Health, Science & Technology


Stroke Prediction Biomarker through ocular blood flow using Laser Speckle Flowgraphy

Massachusetts Institute of Technology (MIT), USA
New Tech To Making Eye Checks A Breeze
Currently a PhD student at Universiti Teknologi PETRONAS (UTP), Aishah Ismail is working on a combination field of biomedical and Artificial Intelligence (AI).
Aishah’s research focuses on two main areas. Firstly, she develops a small animal stenosis model in rabbits, encompassing surgical techniques, anesthesia, neurological behavior assessment, and overall well-being considerations. Secondly, she conducts an analysis of ocular blood flow (OBF) using Laser Speckle Flowgraphy, quantifying OBF through image analysis of speckle pattern changes captured continuously.
Turning heartbreak into a medical breakthrough
Aisha’s research was sparked by the heartbreak of seeing pets under her care develop stroke symptoms. The choice of the right animal for the model is crucial for reliability and translatability to higher purposes in animal model studies.
Aishah explains, “The research I'm doing now hopes to help detect and save millions from the perils of stroke. I chose rabbit because rabbits' eyes are large, and the animal's anatomy bears close similarities to that of humans. It's called the Circle of Willis, a blood circulation pathway from the neck to the brain. Besides this, rabbits' retinal vessels share similar properties with the human brain's blood vessels."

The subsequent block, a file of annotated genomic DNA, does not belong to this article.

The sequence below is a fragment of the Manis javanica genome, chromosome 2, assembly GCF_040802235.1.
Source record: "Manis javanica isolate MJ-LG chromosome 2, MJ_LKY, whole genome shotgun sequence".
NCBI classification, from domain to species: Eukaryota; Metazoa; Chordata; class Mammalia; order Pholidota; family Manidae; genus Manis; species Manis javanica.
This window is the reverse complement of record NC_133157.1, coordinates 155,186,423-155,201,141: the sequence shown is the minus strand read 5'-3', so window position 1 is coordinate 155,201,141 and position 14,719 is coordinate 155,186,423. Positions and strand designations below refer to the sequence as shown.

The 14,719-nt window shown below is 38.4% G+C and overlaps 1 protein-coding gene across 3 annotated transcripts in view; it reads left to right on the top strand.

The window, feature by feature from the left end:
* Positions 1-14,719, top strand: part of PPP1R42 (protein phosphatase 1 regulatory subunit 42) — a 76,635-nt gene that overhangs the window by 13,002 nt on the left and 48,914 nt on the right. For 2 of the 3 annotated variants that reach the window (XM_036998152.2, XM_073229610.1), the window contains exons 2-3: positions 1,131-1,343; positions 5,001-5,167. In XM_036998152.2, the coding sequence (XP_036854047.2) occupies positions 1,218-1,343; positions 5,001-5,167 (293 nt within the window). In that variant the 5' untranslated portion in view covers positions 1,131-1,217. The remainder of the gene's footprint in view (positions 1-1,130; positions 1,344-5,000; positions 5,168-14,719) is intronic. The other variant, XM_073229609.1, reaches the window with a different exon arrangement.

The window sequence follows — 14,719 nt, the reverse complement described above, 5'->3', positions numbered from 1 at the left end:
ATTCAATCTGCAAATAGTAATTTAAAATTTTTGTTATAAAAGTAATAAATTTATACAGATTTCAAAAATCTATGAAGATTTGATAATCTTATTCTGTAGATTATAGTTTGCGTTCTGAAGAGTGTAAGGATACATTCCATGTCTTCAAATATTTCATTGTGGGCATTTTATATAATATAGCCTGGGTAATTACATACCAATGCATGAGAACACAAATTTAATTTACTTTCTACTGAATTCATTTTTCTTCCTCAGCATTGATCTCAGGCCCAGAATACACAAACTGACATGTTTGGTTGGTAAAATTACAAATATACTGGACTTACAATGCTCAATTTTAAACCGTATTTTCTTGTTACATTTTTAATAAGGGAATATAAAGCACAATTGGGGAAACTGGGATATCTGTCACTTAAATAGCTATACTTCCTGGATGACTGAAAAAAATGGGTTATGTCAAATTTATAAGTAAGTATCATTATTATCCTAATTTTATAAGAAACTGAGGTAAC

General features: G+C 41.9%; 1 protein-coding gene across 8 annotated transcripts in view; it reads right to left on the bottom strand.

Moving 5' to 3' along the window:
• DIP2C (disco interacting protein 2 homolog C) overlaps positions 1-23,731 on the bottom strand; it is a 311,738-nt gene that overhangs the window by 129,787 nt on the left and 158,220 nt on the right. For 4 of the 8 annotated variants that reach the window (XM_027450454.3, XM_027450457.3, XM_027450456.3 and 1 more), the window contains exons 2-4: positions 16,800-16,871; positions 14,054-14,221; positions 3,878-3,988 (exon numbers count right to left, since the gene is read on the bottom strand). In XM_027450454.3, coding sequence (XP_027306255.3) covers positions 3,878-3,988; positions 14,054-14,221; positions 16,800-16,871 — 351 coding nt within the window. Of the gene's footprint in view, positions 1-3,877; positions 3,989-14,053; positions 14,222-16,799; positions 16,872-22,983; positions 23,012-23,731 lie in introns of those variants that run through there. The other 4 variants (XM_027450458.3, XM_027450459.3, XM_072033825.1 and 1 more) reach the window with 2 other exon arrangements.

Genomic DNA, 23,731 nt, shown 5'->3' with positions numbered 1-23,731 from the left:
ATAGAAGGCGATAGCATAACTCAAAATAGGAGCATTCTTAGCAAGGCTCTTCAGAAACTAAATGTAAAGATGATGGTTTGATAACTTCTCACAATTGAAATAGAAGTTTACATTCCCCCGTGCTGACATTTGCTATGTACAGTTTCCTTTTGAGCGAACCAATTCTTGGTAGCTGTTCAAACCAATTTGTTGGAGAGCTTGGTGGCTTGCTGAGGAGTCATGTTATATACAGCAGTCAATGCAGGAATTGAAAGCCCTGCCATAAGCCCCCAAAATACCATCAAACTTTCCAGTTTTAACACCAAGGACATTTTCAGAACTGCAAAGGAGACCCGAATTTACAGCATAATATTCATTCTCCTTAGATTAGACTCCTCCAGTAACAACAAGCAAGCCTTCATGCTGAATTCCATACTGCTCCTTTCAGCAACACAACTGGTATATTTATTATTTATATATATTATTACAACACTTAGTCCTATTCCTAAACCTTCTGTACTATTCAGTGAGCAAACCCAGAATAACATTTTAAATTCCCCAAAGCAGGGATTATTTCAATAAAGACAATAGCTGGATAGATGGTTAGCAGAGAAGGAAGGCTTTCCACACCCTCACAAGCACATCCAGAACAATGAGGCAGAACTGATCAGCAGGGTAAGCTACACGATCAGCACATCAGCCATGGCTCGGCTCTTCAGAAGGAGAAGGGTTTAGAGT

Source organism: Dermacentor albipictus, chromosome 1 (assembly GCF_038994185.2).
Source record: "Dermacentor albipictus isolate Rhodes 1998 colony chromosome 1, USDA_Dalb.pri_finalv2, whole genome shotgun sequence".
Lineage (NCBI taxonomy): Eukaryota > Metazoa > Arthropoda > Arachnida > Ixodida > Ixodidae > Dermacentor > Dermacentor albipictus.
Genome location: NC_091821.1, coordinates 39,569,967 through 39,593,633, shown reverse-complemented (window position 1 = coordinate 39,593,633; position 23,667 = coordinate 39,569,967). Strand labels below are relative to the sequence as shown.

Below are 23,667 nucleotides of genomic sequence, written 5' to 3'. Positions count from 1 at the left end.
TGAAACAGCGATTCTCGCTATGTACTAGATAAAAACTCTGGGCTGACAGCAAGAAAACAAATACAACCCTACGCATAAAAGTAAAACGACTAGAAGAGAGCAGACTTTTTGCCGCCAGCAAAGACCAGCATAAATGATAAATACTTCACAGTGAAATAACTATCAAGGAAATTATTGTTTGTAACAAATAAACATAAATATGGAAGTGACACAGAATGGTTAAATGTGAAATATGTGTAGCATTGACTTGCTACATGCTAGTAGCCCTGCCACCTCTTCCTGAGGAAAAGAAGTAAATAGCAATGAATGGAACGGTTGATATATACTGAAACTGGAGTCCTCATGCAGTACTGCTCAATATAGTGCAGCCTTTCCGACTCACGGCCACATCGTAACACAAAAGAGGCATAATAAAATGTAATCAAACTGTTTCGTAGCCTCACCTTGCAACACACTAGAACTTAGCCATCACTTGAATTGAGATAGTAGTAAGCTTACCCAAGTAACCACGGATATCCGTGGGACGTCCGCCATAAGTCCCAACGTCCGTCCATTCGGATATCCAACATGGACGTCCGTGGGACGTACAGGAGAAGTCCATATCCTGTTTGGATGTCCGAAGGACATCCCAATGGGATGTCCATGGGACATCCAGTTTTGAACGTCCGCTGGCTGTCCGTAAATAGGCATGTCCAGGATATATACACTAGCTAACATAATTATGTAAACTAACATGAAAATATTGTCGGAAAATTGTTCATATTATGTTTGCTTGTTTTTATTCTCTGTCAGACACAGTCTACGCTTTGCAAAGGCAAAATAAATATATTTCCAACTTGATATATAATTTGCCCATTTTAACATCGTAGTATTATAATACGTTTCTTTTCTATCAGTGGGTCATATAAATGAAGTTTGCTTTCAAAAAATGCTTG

It’s all in the eyes
By studying the eyes of rabbits, Aishah aims to identify a biomarker indicative of an early stroke, a disease which, according to Aishah, is the third-leading cause of death and leaves many survivors disabled. This enables the implementation of timely preventive measures and treatment.
For her study, Laser Speckle Flowgraphy was used as a non-invasive imaging modality that captures optic nerve head images in a sequence manner within 4 seconds. This modality quantifies the ocular blood flow (OBF) changes in optic nerve through the speckle pattern changes in accordance to the movement of blood cell movement among the frame sequences.
On her research, Aishah explains, “Basically, it is an eye scan where the patient or subject just places their chin on the holder and we capture the optic nerve head images. It only takes 4 seconds, without the need for exposure to a light flash or a pupil dilator typically used in fundus examinations that can leave the patient with impaired vision for the next 12 hours, which normally dissuades elderly patients from getting their eye checked.”

Curiosity and collaboration across continents
Since arriving at Massachusetts Institute of Technology (MIT), USA, Aishah has experienced MIT's supportive learning environment and world-class facilities. Aishah remembers finding it refreshing to discover that the university truly values curiosity, a quality she believes is quite distinct from the cultural approach to learning in Malaysia.
Aishah highlights the collaborative nature of independent universities, where sharing resources and data among PhD students is common to gather diverse perspectives on challenging problems. Overall, her experience at MIT reflects the benefits of career-connected learning and industry collaboration promoted by her current school, Universiti Teknologi PETRONAS (UTP).

The information in this award recipient's profile is accurate to the best of our knowledge as of the time the award was presented. Any subsequent changes, updates, or developments in the individual's life or achievements may not be reflected in this profile.

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